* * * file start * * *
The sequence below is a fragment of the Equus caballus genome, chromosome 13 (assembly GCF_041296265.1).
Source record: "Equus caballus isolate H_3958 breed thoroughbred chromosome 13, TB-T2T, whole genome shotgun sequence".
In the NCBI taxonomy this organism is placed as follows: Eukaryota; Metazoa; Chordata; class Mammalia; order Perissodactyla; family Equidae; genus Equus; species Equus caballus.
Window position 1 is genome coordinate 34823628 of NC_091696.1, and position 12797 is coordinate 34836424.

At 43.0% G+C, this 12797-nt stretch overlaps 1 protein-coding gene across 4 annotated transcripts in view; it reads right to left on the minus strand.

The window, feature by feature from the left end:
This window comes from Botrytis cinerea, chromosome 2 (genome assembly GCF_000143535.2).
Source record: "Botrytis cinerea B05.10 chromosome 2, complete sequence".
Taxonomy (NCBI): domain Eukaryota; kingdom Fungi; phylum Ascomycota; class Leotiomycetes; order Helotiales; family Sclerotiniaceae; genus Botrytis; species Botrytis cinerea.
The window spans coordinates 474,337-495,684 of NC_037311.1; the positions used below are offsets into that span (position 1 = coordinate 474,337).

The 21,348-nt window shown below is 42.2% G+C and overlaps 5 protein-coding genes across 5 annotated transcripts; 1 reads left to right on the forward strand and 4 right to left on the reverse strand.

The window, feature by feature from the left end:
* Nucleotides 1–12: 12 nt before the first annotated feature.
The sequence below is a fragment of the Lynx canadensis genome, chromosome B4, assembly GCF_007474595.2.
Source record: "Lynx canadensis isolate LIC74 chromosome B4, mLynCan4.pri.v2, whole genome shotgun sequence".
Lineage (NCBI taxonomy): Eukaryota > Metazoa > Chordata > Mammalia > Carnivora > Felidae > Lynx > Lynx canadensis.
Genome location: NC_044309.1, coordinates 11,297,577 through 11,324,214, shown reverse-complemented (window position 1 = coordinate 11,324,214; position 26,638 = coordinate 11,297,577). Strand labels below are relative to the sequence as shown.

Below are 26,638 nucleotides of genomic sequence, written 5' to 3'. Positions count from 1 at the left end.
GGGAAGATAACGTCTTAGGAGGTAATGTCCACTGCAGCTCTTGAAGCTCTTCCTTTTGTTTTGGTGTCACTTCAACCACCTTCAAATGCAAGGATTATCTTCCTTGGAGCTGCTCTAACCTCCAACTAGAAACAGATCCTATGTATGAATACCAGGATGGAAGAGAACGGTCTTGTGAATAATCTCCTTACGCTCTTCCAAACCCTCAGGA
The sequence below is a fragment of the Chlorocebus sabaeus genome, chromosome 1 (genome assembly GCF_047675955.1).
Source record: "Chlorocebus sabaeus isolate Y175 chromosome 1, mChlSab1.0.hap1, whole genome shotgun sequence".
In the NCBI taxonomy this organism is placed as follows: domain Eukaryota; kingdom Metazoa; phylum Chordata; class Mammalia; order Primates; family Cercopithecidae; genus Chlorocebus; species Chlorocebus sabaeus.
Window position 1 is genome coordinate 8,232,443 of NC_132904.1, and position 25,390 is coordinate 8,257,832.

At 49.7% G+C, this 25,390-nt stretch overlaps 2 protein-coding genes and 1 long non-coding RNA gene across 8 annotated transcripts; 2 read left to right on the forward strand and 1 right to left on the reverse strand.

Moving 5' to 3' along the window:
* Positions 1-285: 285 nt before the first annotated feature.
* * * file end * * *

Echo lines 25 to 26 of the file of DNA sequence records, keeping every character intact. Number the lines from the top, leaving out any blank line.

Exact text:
Moving 5' to 3' along the window:
* Positions 1-285: 285 nt before the first annotated feature.